Breckenridge OKs $1M Backstage Theatre overhaul
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BRECKENRIDGE – The town of Breckenridge signed on Tuesday to help fund an estimated $1.3 million renovation and expansion of the Backstage Theatre, helping the local nonprofit put on bigger shows and host casts from across the region.
Town leaders opted to support the improvement and expansion of the existing theater rather than scraping the building and constructing a new one, saying they hoped to preserve the quirky character of the little performance center.
“I want to support the Backstage Theatre, but I believe there is magic in it being a small community theater,” Councilwoman Wendy Wolfe said Tuesday. “That is partly captured and encapsulated in the fact that this is an eclectic building with the organic nature of the whole arts district.”
The building, officially the Breckenridge Theatre, is owned by the town and leased to the Backstage Theatre, a private nonprofit that town leaders have recognized as a partner and anchor tenant of the Breckenridge arts district.
The renovation will include a new shower and dressing room, additional storage, extra space for set construction and rehearsals, a bigger, taller stage and improvements to the small lobby area where the theater sells tickets and drinks.
The council passed on the theater’s request to increase seating.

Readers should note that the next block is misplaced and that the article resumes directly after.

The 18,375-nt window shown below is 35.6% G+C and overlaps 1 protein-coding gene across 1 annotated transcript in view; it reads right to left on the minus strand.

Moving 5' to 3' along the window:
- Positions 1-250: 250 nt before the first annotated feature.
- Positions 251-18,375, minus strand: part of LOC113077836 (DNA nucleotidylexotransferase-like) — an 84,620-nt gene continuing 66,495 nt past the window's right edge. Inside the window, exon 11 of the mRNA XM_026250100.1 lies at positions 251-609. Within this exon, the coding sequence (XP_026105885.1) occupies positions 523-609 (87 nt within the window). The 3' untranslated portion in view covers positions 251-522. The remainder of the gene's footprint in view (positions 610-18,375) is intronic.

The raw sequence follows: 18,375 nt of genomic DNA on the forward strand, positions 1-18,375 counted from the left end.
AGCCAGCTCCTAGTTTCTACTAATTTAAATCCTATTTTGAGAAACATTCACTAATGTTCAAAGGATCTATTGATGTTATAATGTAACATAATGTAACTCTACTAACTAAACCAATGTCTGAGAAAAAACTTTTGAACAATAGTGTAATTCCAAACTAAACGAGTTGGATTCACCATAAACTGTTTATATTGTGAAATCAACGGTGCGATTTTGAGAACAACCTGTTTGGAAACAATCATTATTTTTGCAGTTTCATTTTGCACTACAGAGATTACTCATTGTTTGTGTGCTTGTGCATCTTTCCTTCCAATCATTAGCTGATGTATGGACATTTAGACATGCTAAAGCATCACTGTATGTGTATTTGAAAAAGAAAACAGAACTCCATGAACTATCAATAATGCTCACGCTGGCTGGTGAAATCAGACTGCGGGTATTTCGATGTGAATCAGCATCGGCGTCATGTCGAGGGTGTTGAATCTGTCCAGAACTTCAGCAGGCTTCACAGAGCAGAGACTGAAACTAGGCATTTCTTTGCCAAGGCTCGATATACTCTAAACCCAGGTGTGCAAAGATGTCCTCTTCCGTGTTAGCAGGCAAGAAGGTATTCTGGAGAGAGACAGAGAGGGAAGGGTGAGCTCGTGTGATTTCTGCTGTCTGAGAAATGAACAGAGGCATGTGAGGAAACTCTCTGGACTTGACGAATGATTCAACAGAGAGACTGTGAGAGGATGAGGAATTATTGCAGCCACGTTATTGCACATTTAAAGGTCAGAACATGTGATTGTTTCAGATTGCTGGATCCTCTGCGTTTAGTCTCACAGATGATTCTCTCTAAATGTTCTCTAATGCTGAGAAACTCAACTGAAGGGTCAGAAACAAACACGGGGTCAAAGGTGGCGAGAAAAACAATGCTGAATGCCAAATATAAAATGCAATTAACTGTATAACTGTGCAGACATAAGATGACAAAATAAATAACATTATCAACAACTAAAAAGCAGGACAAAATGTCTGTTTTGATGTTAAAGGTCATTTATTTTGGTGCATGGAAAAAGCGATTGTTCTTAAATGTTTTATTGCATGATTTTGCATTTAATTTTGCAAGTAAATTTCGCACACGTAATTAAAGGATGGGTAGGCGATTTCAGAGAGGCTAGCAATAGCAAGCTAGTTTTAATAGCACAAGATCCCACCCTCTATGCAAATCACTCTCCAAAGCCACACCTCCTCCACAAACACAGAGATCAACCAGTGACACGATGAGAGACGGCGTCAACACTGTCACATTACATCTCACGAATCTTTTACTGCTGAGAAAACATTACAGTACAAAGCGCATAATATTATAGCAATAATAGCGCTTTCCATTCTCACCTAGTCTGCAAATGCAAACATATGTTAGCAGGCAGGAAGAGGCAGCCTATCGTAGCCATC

Backstage representatives say the improvements – particularly the addition of the shower and dressing room, which would allow them to host professional actors – are “vital and necessary” to the continued growth and health of the operation.
Although they would prefer a new theater.
“It introduces the exciting ability … to start fresh and create a theater experience that is contemporary, modern and state of the art,” artistic director Chris Willard told the council Tuesday. “I think we will always be quirky, because we understand this community and we understand what our place is in that community.”
The council was divided on the question. Councilman Mike Dudick suggested the issue be put on hold until money could be saved for a new theater, which would cost up to $3 million.
But others said reconstruction wasn’t a realistic option.
“It’s not going to happen,” Councilman Mark Burke said. “I don’t think there’s the passion on this council to spend that kind of money, so it would have to go to the community and I don’t think there’s this kind of money in the community right now.”
The Backstage has been operating in Breckenridge for more than 30 years, claiming to be the oldest and most-award wining theater on the Western Slope.
But in recent years the theater has hit a wall, representatives say, unable to accommodate the musicals and better-known productions that attract larger audiences.
The improvements will allow the organization to implement five and 10-year plans to increase profitability and attendance and reduce “dark days” – the amount of time the theater has to close for turnover between productions.
The Backstage currently goes dark for 10 days to two weeks between shows.
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